In How To Turn Gmail Into A Multitasking Machine (Part I), I covered a bit about setting up the tools you’ll need to consolidate your multiple email streams. We went though installing the necessary Greasemonkey script, and configuring the Firefox extension Better Gmail 2. Then, we set up nested labels to categorize your email into, and selected only the most important to be displayed in the sidebar.
We move onto Part Two. Now that we’ve set up our labels, we need to do something with them. We’ll set up the filters in this part with some Gmail filter tips, so that labeling email isn’t as painful, and is mostly automated. I find that maintaining is the hardest part of organization, so if there a bit of automated help involved, hopefully that will motivate you to keep up the hard work of sorting through your communication.
Gmail Filter Tips
Having labels set up is excellent, but that doesn’t accomplish anything in itself, unless you plan on applying labels by hand to every email you receive. However, that would make this system tedious and redundant. That’s why we’ll use filters to automate email labeling.
Click on the Settings link in the upper right hand corner of your screen. In the page that pops up, click the Filters header, and you should be greeted by a list of the filters you currently have. Click Create New Filter.
You don’t need to fill out all of the boxes; it actually is best if you fill out as few of them as necessary, as the more boxes you fill out, the more likely you are to miss emails that should fall under that filter. On the contrary, the less boxes you fill out, the more likely you are to accidentally capture unrelated emails. Thus, it goes without saying that you should only be using very specific key words to set up your filters.
For example, my school job sends out mass emails to their mailing list by addressing all mass emails to “stc-all.” Thus, I created a filter for all the emails that were directed TO: stc-all. If you have more than one keyword for a particular box, you can use AND or OR to append that keyword to the filter as well. In my above example, I could put TO: stc-all AND ucla.edu, and that would filter out emails that are only to both stc-all and ucla.edu. If I had put OR instead of AND, then the filter would single out all of the emails directed to either stc-all or ucla.edu (which, in this case, would be inadvisable, since all of the emails directed to any ucla.edu address would not necessarily be related to my job. Keep in mind though, the separate boxes represent parameters that are added onto your search. If you typed something in both TO: and FROM:, for example, your filter would only catch emails that are directed both TO: keyword 1, and FROM: keyword 2.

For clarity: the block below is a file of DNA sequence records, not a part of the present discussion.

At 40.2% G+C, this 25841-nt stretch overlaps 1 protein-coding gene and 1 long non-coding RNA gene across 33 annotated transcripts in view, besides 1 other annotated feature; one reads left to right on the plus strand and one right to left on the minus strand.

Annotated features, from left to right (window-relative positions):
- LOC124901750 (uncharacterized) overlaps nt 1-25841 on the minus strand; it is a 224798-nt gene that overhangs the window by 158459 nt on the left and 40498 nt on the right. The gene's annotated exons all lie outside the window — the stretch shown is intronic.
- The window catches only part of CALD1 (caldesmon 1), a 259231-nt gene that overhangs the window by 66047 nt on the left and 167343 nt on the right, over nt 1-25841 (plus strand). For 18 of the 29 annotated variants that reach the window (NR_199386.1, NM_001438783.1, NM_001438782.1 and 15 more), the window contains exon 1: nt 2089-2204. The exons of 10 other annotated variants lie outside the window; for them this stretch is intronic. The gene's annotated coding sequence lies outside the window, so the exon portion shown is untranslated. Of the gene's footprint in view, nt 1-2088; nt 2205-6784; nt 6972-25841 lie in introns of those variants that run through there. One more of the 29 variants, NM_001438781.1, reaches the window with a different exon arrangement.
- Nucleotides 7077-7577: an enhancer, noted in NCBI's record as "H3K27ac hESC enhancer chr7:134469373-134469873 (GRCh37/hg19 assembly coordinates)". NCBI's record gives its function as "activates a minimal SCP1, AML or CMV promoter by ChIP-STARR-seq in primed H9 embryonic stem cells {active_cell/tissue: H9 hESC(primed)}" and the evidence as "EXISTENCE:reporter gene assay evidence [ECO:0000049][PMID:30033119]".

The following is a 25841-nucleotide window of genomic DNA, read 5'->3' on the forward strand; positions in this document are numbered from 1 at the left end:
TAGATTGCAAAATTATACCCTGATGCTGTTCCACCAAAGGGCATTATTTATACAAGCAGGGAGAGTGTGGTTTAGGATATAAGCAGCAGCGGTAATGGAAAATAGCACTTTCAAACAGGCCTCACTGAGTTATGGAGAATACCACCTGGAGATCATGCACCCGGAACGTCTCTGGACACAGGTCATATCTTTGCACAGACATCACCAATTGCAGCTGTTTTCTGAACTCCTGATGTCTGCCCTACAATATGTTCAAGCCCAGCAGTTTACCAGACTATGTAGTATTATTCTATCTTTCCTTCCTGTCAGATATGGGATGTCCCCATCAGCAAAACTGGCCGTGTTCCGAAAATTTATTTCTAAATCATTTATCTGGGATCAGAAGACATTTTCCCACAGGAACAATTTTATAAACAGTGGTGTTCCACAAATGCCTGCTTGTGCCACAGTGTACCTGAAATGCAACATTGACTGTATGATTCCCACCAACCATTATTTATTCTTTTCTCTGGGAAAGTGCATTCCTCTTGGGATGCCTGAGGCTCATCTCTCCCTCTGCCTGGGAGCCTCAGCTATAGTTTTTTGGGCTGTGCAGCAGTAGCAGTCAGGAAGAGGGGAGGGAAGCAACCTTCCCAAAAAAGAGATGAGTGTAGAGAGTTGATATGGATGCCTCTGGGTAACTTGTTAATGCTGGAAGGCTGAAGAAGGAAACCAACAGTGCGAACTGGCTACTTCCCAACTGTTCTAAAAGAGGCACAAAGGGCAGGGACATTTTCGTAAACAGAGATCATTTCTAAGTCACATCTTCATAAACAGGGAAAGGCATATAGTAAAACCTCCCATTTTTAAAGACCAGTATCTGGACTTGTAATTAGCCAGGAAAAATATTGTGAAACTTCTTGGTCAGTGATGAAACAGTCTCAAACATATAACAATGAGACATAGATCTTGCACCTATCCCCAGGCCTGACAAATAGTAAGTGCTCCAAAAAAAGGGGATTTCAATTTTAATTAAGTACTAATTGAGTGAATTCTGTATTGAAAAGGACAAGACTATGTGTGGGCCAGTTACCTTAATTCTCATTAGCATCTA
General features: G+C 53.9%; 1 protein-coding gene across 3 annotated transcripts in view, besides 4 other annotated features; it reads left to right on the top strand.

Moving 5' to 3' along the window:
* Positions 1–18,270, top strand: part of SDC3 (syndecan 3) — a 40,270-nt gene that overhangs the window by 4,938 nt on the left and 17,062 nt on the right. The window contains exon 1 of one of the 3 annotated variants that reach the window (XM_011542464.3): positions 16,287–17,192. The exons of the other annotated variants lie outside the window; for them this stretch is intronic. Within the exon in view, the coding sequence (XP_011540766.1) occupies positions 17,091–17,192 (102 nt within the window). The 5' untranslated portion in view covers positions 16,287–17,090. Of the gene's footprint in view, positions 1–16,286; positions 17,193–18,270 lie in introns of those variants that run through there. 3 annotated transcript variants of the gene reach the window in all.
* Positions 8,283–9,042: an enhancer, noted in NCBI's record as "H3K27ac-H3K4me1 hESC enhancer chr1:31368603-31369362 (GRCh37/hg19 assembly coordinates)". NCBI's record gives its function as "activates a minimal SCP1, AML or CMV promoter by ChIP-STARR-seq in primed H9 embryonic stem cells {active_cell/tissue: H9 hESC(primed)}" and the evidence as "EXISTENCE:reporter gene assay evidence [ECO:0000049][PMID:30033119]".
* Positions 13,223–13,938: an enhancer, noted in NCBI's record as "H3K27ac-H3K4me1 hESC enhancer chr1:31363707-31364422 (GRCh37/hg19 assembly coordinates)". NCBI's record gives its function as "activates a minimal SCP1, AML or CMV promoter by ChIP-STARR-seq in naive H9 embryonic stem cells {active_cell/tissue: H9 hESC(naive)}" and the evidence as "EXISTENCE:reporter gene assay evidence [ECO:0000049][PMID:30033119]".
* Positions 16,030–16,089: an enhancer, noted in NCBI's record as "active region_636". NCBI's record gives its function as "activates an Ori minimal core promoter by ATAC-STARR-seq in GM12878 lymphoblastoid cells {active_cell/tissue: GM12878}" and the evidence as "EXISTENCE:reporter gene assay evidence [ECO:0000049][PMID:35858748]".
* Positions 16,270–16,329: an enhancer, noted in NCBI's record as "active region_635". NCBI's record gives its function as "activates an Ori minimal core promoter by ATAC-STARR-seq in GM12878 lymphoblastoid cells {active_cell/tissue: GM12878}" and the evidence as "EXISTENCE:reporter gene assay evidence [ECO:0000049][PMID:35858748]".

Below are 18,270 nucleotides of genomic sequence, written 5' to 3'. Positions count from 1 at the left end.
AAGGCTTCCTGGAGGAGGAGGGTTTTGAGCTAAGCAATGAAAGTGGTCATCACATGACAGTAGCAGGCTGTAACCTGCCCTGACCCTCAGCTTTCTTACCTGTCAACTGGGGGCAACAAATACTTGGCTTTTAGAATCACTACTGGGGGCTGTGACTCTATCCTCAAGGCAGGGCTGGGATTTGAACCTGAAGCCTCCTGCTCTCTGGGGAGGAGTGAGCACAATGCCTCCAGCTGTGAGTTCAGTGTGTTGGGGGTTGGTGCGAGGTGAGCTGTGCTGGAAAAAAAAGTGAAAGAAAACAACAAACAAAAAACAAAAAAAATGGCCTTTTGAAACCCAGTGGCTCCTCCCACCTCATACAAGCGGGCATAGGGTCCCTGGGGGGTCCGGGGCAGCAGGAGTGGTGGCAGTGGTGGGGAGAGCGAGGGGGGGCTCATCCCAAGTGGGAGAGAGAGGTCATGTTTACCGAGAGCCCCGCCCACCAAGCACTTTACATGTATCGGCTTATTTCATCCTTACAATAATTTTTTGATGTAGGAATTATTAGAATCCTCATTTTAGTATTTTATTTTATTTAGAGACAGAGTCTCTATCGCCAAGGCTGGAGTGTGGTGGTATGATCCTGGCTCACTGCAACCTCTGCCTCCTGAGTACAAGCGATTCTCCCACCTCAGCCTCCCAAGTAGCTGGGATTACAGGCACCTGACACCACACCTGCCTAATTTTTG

From here, you can do a test search to see which emails your filter catches and if the keywords you are using blanket enough of the right emails. Then, if necessary, you can adjust your keywords if they do not filter out the necessary emails. Otherwise, you can move forward and specify what you would like to name your filter and do with the emails.
If you’re applying the “Skip the Inbox” option to any of your emails, you might want to consider unsubscribing from the newsletter or asking the sender to desist. The “Mark As Read” function is great for any emails that you need to check, but don’t want necessarily cluttering your inbox. For example, I use Freecycle, and want to see all the emails sent by its members, but if left alone, I would get ten or twenty some emails from Freecycle every day. Of course, leaving it as is doesn’t impact my workflow too much, but I prefer setting them all as “read” by default so that when I’m done sorting my important emails, I can select “Select: All Read” to quickly clear out my inbox.
We’re almost done! There’s only one part to go before we hit the final bend, and learn how to keep our inboxes tidy and efficient, so we’re not swamped by the influx of emails. Take some time before the next article comes out to play around with your labels and filters, and figure out a system that works for you. Perhaps you’ll only utilize some of the tips that I gave you, and that is definitely fine.
As always, whatever works for you is always the best path to take.